There is however one limitation: javascript bitwise operators treat their operands as a sequence of 32 bits, that is, you get the 32-bits two's-complement.

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1  
Brilliant! but (-2>>>0).toString(16) should be fffffffe –  hiroshi Dec 16 '13 at 13:33
    
@hiroshi you're absolutely right. Thanks for the heads-up! –  Alberto Dec 16 '13 at 23:46
function toHex(d) {
    return  ("0"+(Number(d).toString(16))).slice(-2).toUpperCase()
}
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This, or something like it should be the accepted answer. In 99% of the cases, you do not want variable length hex strings! –  user239558 Apr 1 '14 at 6:45

Combining some of these good ideas for an rgb to hex function (add the # elsewhere for html/css):

function rgb2hex(r,g,b) {
    if (g !== undefined) 
        return Number(0x1000000 + r*0x10000 + g*0x100 + b).toString(16).substring(1);
    else 
        return Number(0x1000000 + r[0]*0x10000 + r[1]*0x100 + r[2]).toString(16).substring(1);
}
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Thanks for this! I ment to drop a comment a long time ago. It was the key for my answer. stackoverflow.com/questions/5560248/… –  Pimp Trizkit Feb 4 '14 at 0:51
var number = 3200;
var hexString = number.toString(16);

The 16 is the radix and there are 16 values in a hexadecimal number :-)

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function dec2hex(i)
{
  var result = "0000";
  if      (i >= 0    && i <= 15)    { result = "000" + i.toString(16); }
  else if (i >= 16   && i <= 255)   { result = "00"  + i.toString(16); }
  else if (i >= 256  && i <= 4095)  { result = "0"   + i.toString(16); }
  else if (i >= 4096 && i <= 65535) { result =         i.toString(16); }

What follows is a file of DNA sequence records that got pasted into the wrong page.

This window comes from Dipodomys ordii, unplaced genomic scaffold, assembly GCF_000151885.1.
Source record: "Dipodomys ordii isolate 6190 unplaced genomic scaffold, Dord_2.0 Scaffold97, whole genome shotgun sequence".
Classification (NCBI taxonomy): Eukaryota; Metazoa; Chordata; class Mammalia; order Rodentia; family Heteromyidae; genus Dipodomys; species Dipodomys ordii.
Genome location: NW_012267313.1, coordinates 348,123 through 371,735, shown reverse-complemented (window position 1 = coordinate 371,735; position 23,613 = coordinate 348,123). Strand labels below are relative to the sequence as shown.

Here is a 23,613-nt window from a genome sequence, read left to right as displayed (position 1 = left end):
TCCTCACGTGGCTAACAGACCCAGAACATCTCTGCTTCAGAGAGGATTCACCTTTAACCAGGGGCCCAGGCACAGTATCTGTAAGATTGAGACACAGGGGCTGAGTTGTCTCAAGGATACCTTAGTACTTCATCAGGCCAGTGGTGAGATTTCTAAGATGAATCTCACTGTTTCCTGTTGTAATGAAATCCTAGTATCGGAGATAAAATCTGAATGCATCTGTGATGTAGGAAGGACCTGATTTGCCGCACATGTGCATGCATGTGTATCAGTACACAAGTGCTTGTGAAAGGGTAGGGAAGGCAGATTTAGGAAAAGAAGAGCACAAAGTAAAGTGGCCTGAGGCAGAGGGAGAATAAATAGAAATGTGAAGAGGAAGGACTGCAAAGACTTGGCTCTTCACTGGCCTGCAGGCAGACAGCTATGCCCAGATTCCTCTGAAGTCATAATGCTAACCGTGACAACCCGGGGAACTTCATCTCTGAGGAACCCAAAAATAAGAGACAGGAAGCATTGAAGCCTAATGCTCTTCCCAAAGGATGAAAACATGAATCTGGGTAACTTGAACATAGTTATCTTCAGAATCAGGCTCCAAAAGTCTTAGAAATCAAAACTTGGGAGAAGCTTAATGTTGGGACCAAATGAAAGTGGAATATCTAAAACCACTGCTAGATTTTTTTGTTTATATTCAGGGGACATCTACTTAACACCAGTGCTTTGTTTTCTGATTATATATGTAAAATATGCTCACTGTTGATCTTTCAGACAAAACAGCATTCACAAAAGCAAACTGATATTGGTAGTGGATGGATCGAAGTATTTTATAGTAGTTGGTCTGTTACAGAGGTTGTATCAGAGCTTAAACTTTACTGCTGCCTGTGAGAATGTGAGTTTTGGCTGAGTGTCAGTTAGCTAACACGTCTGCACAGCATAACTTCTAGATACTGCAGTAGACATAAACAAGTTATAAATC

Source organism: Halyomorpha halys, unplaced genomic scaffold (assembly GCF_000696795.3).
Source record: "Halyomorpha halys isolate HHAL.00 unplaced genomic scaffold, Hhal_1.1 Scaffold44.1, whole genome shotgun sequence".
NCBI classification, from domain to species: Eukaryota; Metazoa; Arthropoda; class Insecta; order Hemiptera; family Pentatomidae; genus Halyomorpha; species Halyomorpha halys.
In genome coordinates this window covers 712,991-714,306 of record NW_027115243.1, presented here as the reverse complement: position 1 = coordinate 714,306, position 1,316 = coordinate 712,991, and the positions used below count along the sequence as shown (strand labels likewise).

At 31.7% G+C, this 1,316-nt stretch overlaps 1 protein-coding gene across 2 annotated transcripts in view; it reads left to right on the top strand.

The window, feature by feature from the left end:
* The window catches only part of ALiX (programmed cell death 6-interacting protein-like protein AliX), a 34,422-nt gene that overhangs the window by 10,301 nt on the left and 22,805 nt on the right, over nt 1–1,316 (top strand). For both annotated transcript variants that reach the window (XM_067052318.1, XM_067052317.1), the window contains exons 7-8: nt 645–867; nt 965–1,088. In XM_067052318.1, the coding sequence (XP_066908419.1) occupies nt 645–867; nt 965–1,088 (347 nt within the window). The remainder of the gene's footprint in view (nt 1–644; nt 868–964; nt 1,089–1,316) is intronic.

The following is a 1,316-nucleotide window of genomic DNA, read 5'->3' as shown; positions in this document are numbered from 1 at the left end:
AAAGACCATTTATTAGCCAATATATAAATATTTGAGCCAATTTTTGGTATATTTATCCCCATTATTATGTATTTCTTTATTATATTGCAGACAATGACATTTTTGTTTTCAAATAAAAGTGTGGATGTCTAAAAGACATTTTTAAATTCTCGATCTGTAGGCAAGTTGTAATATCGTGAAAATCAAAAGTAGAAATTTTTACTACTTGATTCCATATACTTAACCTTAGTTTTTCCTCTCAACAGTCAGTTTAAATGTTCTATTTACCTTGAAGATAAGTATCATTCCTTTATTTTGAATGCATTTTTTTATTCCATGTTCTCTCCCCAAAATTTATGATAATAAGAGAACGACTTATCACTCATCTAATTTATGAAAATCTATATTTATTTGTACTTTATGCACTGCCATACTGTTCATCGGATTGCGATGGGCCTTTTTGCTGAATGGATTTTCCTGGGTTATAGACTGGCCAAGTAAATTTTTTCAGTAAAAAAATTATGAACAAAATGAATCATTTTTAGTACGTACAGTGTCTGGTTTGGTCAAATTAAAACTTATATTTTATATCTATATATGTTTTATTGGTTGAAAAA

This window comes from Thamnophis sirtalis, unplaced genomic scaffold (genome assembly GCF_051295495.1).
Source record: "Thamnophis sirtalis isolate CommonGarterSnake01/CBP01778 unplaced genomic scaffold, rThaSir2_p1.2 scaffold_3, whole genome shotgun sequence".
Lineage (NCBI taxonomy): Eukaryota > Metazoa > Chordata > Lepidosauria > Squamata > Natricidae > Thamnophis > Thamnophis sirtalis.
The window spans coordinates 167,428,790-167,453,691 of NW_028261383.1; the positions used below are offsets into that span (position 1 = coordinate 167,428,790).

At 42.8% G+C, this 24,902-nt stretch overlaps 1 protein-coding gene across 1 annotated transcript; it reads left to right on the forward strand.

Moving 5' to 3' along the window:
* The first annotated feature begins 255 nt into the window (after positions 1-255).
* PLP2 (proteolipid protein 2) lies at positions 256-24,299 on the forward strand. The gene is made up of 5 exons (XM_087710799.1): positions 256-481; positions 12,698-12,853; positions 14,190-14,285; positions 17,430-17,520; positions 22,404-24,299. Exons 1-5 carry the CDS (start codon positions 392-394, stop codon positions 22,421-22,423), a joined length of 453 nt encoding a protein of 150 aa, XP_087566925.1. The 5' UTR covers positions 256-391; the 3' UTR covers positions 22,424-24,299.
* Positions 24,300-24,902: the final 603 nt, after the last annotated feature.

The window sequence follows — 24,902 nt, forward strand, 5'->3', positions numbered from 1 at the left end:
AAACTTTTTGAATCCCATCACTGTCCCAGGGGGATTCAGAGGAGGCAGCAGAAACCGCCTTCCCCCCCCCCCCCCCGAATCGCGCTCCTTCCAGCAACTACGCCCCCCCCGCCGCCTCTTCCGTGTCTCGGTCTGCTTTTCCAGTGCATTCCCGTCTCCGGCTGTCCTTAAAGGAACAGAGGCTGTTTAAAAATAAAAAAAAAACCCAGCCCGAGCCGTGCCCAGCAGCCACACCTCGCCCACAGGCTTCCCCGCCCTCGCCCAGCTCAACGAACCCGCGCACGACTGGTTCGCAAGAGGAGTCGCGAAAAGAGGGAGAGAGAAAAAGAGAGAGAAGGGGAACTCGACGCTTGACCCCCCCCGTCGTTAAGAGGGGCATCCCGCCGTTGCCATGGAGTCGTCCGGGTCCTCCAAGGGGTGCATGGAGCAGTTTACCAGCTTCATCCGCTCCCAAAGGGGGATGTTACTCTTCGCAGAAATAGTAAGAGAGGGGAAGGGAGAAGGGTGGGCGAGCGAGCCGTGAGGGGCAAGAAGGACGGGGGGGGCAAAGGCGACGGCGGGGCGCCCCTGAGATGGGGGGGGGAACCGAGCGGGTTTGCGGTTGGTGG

return result
}
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+1 thanks! When working with CSS, the toString(16) is important so you get results like FF0000 –  Tyler Egeto Feb 21 '11 at 6:54
6  
when working with css (or svg, which accepts css-style color specifications) you can sidestep the entire issue by writing color: rgb(r,g,b) where r g and b are decimal numbers. –  telent Feb 27 '11 at 11:09
    
Should be: function decimalToHexString(i) { var result = "00"; if (i >= 0 && i <= 15) { result += "000" + i.toString(16); } else if (i >= 16 && i <= 255) { result += "00" + i.toString(16); } else if (i >= 256 && i <= 4095) { result += "0" + i.toString(16); } else if (i >= 4096 && i <= 65535) { result += i.toString(16); } return result } –  Aykut Çevik May 20 '11 at 9:04

AFAIK comment 57807 is wrong and should be something like: var hex = Number(d).toString(16); instead of var hex = parseInt(d, 16);

function decimalToHex(d, padding) {
    var hex = Number(d).toString(16);
    padding = typeof (padding) === "undefined" || padding === null ? padding = 2 : padding;

    while (hex.length < padding) {
        hex = "0" + hex;
    }

    return hex;
}
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I've updated my reply with this fix :) –  Luke Smith Oct 15 '09 at 13:58

If you want to convert a number to a hex representation of an RGBA color value, I've found this to be the most useful combination of several tips from here:

        function toHexString(n) {
            if(n < 0) {
                n = 0xFFFFFFFF + n + 1;
            }

            return "0x" + ("00000000" + n.toString(16).toUpperCase()).substr(-8);
        }
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And if the number is negative?

Here is my version.

function hexdec (hex_string) {
    hex_string=((hex_string.charAt(1)!='X' && hex_string.charAt(1)!='x')?hex_string='0X'+hex_string : hex_string);
    hex_string=(hex_string.charAt(2)<8 ? hex_string =hex_string-0x00000000 : hex_string=hex_string-0xFFFFFFFF-1);
    return parseInt(hex_string, 10);
}
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Constrained/Padded to a set number of characters:

function decimalToHex(decimal, chars) {
    return (decimal + Math.pow(16, chars)).toString(16).slice(-chars).toUpperCase();
}
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As the accepted answer states, the easiest way to convert from dec to hex is var hex = dec.toString(16). However, you may prefer to add a string conversion, as it ensures that string representations like "12".toString(16) work correctly.

// avoids a hard to track down bug by returning `c` instead of `12`
(+"12").toString(16);

To reverse the process you may also use the solution below, as it is even shorter.